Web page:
Wenger said about the Paulista transfer: “It’s 50-50 at this moment, yes. We respect the rules in England. When you buy a player who does not fulfil the criteria and needs a work permit, you go in front of a commission and they tell you yes or no.
“We will accept that, we have to respect the rules that are in this country. After, are the rules right or not, that can be discussed. At the moment the rules are like that, you have to go in front of a committee for a work permit.
Although Arsene Wenger has identified Gabriel Paulista as the answer to our defensive problems this January, Arsenal will have to throw themselves at the mercy of Britain’s strict work permit regulations before they can confirm the signing of the Brazilian defender from Villarreal.
Wenger is unhappy with the difference between the UK rules and those of other European countries like Spain or Portugal, and wants the rules changed accordingly. “Ideally I would want to open it completely. Anyone can come in,” he said on Arsenal.com. “At the moment, we are in a position where they force you to spend money on a player who sometimes you have identified.
“We had identified Angel di Maria when he was 17. We wanted him to come here. So he goes to Portugal, from Portugal he goes to Spain. Why? Because he could not get a work permit.
“Let’s open it completely. We live in a world where artificial protection is negative. If you want to be the best league in the world, you have to accept that you have to produce the best players in the world. The question is, ‘How can you produce the best players?’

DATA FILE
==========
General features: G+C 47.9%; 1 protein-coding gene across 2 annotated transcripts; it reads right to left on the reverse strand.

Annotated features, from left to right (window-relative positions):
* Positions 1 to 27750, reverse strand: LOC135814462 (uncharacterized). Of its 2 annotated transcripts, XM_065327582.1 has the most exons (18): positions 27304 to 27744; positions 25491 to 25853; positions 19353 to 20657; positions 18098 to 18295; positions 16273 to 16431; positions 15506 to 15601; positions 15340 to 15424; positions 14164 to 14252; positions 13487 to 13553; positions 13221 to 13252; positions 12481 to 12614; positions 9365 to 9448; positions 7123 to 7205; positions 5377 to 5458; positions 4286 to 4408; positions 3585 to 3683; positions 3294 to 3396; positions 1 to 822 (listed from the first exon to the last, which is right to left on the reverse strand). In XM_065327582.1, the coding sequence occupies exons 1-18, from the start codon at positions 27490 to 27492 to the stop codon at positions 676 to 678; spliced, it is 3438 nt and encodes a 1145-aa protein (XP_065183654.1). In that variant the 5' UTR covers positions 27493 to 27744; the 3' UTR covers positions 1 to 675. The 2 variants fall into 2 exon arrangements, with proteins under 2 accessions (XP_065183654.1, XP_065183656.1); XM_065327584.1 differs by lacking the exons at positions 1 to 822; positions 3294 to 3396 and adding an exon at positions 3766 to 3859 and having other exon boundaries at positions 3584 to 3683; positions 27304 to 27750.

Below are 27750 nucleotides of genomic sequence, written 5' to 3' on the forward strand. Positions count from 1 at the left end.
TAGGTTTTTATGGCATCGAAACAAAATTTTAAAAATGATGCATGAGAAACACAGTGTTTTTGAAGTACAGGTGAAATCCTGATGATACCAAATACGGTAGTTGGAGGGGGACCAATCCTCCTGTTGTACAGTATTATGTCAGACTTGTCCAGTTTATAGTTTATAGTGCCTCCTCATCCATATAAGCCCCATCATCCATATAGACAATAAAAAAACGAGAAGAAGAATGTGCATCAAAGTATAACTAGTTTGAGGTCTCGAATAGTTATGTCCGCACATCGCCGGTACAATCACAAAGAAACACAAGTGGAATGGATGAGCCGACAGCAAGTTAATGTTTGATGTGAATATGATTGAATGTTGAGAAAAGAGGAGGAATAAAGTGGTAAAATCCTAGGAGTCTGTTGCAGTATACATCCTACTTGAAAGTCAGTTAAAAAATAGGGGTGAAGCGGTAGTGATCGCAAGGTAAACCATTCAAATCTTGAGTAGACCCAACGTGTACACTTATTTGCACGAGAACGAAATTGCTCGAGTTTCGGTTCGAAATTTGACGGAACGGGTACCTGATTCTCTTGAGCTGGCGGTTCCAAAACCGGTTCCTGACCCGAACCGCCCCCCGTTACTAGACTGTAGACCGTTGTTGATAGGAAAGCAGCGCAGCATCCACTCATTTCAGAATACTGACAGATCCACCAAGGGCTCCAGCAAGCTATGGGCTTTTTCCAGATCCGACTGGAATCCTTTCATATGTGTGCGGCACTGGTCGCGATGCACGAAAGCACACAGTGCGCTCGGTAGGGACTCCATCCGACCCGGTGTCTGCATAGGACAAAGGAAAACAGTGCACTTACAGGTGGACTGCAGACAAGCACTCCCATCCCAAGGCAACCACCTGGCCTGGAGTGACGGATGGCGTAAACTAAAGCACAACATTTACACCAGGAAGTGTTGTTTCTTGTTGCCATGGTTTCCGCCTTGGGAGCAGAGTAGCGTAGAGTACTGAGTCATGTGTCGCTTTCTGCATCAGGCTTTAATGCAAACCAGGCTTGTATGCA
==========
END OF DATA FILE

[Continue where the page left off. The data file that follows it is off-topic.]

“There’s two ways to approach the solution of the academies. The first is you completely close the borders of the country and you play only with English players. The second is to say, ‘Look we have the best league in the world, let’s produce the best players in the world’.
“One thing is for sure, if you put a young player with top-level players he has more chance to develop. If you put him with average players he has more chances to remain average. We have to accept that.
“Indian people watch Arsenal v Manchester United and you have more chances to do that if you have an Indian player in one of the two teams. That is the target of the Premier League, to be the best league in the world. So you have to open it completely.”
So Wenger has made his point, but he also raises the issue of home-grown English players. If we completely open the borders to let any promising young footballer from anywhere in the world join our academy, then will that stop us from developing more young English players to the detriment of our national team?